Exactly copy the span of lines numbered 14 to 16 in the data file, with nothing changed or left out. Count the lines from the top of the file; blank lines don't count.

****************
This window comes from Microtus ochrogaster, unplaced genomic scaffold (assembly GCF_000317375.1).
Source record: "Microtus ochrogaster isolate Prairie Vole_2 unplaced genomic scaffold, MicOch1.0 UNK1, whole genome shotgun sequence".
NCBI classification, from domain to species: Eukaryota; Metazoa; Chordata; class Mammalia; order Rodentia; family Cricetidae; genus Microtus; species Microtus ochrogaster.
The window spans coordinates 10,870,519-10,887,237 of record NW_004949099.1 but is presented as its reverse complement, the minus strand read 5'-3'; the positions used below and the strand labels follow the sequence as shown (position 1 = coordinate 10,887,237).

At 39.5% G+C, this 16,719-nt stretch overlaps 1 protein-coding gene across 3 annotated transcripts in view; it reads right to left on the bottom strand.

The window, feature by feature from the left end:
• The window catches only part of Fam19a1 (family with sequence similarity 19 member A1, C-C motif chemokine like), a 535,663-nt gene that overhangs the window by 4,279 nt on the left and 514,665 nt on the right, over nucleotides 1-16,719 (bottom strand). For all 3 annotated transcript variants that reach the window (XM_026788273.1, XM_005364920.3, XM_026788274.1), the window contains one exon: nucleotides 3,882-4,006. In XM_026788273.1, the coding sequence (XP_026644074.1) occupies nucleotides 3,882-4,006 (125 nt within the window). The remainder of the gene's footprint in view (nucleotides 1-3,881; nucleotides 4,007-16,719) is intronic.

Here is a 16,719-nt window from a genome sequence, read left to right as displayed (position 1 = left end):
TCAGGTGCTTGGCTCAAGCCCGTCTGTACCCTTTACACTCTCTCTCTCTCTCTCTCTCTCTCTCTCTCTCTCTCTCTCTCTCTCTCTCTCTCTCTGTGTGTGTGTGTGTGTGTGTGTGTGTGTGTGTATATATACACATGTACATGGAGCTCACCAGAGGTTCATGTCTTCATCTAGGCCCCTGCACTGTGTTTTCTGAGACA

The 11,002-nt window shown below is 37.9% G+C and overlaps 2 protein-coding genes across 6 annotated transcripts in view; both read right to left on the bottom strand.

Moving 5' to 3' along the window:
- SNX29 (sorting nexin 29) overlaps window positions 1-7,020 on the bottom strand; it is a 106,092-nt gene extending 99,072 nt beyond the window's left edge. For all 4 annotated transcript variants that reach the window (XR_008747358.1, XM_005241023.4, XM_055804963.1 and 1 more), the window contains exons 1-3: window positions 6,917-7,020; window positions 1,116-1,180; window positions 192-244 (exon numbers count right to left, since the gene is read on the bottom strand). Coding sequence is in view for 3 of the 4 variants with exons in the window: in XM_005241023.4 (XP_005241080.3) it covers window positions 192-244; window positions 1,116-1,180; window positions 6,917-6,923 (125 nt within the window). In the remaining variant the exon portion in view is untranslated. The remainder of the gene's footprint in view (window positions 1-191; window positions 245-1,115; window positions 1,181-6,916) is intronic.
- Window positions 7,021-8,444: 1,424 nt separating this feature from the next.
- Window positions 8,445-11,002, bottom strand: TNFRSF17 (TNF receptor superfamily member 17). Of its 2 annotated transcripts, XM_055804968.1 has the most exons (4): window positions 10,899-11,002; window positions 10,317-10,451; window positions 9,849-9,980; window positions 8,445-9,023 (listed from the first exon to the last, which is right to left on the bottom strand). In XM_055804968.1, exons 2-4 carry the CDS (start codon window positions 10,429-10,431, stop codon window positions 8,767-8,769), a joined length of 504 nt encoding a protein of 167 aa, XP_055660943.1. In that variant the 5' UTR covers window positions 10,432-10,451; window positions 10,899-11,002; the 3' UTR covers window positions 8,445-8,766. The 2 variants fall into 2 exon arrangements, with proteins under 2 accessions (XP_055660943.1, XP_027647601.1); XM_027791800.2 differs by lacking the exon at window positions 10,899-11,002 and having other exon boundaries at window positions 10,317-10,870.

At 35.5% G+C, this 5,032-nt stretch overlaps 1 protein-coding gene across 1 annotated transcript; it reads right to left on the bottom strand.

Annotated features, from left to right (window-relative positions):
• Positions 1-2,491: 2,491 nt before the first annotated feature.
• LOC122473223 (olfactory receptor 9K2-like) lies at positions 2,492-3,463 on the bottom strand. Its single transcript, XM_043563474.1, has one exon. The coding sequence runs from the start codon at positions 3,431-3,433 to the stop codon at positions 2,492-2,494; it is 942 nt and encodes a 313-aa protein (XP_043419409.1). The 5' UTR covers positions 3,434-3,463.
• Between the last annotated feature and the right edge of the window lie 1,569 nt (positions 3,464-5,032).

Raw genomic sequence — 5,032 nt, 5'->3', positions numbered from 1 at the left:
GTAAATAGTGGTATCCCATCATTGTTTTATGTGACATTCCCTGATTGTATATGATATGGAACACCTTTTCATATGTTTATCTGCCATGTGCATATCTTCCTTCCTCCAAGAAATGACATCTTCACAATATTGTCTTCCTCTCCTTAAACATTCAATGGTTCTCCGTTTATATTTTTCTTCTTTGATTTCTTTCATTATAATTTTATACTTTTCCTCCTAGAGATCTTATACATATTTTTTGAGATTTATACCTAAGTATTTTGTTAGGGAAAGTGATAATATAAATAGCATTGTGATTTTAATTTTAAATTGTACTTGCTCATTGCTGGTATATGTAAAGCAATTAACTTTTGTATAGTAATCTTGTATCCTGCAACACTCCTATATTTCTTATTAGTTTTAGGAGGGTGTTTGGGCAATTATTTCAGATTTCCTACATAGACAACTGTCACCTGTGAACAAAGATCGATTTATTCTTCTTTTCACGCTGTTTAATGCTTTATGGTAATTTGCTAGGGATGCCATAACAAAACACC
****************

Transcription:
- Window positions 8,445-11,002, bottom strand: TNFRSF17 (TNF receptor superfamily member 17). Of its 2 annotated transcripts, XM_055804968.1 has the most exons (4): window positions 10,899-11,002; window positions 10,317-10,451; window positions 9,849-9,980; window positions 8,445-9,023 (listed from the first exon to the last, which is right to left on the bottom strand). In XM_055804968.1, exons 2-4 carry the CDS (start codon window positions 10,429-10,431, stop codon window positions 8,767-8,769), a joined length of 504 nt encoding a protein of 167 aa, XP_055660943.1. In that variant the 5' UTR covers window positions 10,432-10,451; window positions 10,899-11,002; the 3' UTR covers window positions 8,445-8,766. The 2 variants fall into 2 exon arrangements, with proteins under 2 accessions (XP_055660943.1, XP_027647601.1); XM_027791800.2 differs by lacking the exon at window positions 10,899-11,002 and having other exon boundaries at window positions 10,317-10,870.

At 35.5% G+C, this 5,032-nt stretch overlaps 1 protein-coding gene across 1 annotated transcript; it reads right to left on the bottom strand.

Annotated features, from left to right (window-relative positions):